Owning a Business in Newport can be Taxing

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By Kurt English | NB Indy

Readers who have businesses located in Newport Beach may be aware of Newport Beach’s high business license tax.

According to the city’s website, the first part of the current business license fee is $159 for businesses located in Newport Beach.

But that’s not all.

The city also claims it is entitled to be paid an additional tax on each of the company’s employees. The city demands an additional $8 per employee per year up to $797 for businesses that collect sales tax.

But if your business sells to wholesale customers and doesn’t collect sales tax, then the city demands a doubling of the per-employee tax and wants an additional $16 per employee up to $1,595.

Violation of California Usury Laws?

The Newport Beach municipal code says that the city’s business license tax is a debt. The city demands a 25 percent interest penalty each month for the first four months the license is due and unpaid.

However the California Constitution limits interest charged in California to ten percent. So the Newport Beach city interest penalties could be argued to violate California’s usury laws.

Even if the city finds a loophole in the state usury laws, the city’s philosophy is to charge higher interest penalties than most of the readers would be allowed to charge in California.

Harassment

If you have a business and you’re not aware of this, Newport Beach has a well-deserved reputation in recent years of trying to bully businesses like yours to pay their business license tax. I have represented clients with businesses in many cities. But other than Orange, Newport Beach is the most aggressive city in harassing companies claiming business licenses are due even when there is no justification.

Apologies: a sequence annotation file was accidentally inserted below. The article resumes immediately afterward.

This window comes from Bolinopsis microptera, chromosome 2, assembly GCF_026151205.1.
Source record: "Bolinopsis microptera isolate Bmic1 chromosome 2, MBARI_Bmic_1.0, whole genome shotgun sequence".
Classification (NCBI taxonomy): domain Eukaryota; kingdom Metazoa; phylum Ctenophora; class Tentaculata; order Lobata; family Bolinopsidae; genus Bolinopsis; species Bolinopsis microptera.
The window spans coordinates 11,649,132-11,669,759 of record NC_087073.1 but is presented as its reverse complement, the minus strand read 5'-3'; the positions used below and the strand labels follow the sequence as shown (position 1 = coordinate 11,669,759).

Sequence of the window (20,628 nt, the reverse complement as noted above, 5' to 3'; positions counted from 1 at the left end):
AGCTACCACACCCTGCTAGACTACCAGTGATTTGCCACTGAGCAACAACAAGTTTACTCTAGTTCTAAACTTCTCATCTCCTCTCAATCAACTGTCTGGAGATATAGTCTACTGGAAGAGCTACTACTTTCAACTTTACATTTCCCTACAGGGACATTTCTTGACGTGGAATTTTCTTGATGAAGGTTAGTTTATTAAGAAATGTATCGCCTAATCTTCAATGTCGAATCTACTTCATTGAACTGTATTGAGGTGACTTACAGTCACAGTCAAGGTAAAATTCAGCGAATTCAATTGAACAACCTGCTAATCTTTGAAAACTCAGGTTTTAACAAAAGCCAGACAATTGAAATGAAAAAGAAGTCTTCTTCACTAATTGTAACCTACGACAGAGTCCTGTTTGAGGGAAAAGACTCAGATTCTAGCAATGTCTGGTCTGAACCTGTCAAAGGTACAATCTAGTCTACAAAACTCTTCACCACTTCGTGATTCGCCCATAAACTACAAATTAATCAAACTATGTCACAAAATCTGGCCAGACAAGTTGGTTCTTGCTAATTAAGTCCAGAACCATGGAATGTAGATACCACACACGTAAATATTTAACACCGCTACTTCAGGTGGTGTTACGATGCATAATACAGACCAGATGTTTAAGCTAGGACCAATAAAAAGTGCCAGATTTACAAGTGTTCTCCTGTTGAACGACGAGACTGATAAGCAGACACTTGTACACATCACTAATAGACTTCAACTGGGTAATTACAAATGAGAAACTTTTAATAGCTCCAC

Comparison to Other Cities

How does the Newport Beach city business license fee compare to other cities?

Ultra-liberal Los Angeles exempts most new businesses started through 2015 from business taxes during the first three years of operation. Irvine charges a business license fee of $50 per year. That is a much better deal for businesses than Newport Beach, and most of Irvine is closer to the freeways. Costa Mesa charges home businesses a one-time fee of $50.

Laguna Woods, Dana Point and Laguna Niguel don’t have city business license fees. I asked Robert Ming, Laguna Niguel City Council Member and candidate for Orange County Supervisor, why Laguna Niguel doesn’t have a city business license fee. He answered that “we want businesses to come to Laguna Niguel.”

The Damage Done by High Taxes

The more something is taxed, the less of it there is. The city of Newport Beach acts as if it wants private businesses to hire fewer employees. Employees located in Newport Beach would spend money at Newport Beach businesses, and the city would get its portion of those sales tax revenues.

In a future article, I’ll discuss changes Newport Beach should make to its business license tax.

Kurt English is a lawyer and lives with his family in Newport Beach. 

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1 COMMENT

  1. Kurt:

    The very first issue you raise with respect to NB’s business tax is that it only accounts for 2.43% of the city’s overall revenue. That is just as bad as the left side of the coin which is always saying things like, “its only a few billion dollars–less than 1/10th of 1 percent of the federal budget, a drop in the bucket, less than the cost of a latte per person per day” (one of my personal favorites–I don’t drink over-priced lattes thank you very much).